NIH seeks app to recognize pills

Shutterstock image (by Syda Productions): a singular pill being held by someone's hand.

(Image: Syda Productions / Shutterstock)

WHAT: A tool to help consumers recognize pills, backed by the National Institutes of Health.

WHY: Ever look at a prescription pill and wonder what it is? The National Institutes of Health wants to connect the pill-popping public with a visual database of drugs via a smartphone driven application. Users can snap a picture of a pill and the app will identify the medicine.

NIH maintains a visual database called RxIMAGE with pictures of the front and back of more than 3,000 pharmaceuticals. In a request for information, NIH is asking respondents to develop software and algorithms for matching pictures taken by the public with images in the database. To facilitate this work, NIH is supplying a visual database of images of pills taken under inconsistent lighting conditions with a variety of digital cameras, to simulate what photos taken by the public might look like. The output of the matching software should be a set of images from RxIMAGE that most closely resemble the consumer images. The idea is that a user could then select the image that is the most spot-on match.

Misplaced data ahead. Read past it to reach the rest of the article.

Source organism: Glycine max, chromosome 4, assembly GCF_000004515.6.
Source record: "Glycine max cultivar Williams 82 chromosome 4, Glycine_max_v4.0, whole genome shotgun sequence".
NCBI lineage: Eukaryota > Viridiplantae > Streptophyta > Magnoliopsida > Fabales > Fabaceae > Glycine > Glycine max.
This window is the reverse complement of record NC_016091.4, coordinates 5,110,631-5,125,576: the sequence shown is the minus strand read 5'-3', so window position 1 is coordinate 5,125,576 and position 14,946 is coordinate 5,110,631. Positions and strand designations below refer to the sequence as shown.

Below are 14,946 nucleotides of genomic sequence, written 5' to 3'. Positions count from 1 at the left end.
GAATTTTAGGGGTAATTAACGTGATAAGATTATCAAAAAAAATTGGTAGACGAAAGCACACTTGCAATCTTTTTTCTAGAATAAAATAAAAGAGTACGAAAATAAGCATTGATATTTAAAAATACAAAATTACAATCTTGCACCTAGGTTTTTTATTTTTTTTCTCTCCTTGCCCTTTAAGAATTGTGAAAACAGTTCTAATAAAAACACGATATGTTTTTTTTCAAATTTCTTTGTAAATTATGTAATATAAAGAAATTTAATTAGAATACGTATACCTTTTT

The RFI is part of the NIH's preparations for a Pill Image Recognition Challenge to be issued under the auspices of Challenge.gov. NIH wants to use the RFI as way of honing in on the standards and metrics it will use to judge the challenge. From the standpoint of entrants, those who respond to the RFI will become familiar with the submission process, learn if their entry was put together correctly, and will have a chance to test the algorithms and software against the two sets of images.

Image files are now available through an NIH website. Submissions are due April 27. There's no word yet on when the challenge is going live.

Posted by Adam Mazmanian on Feb 09, 2015 at 9:39 AM


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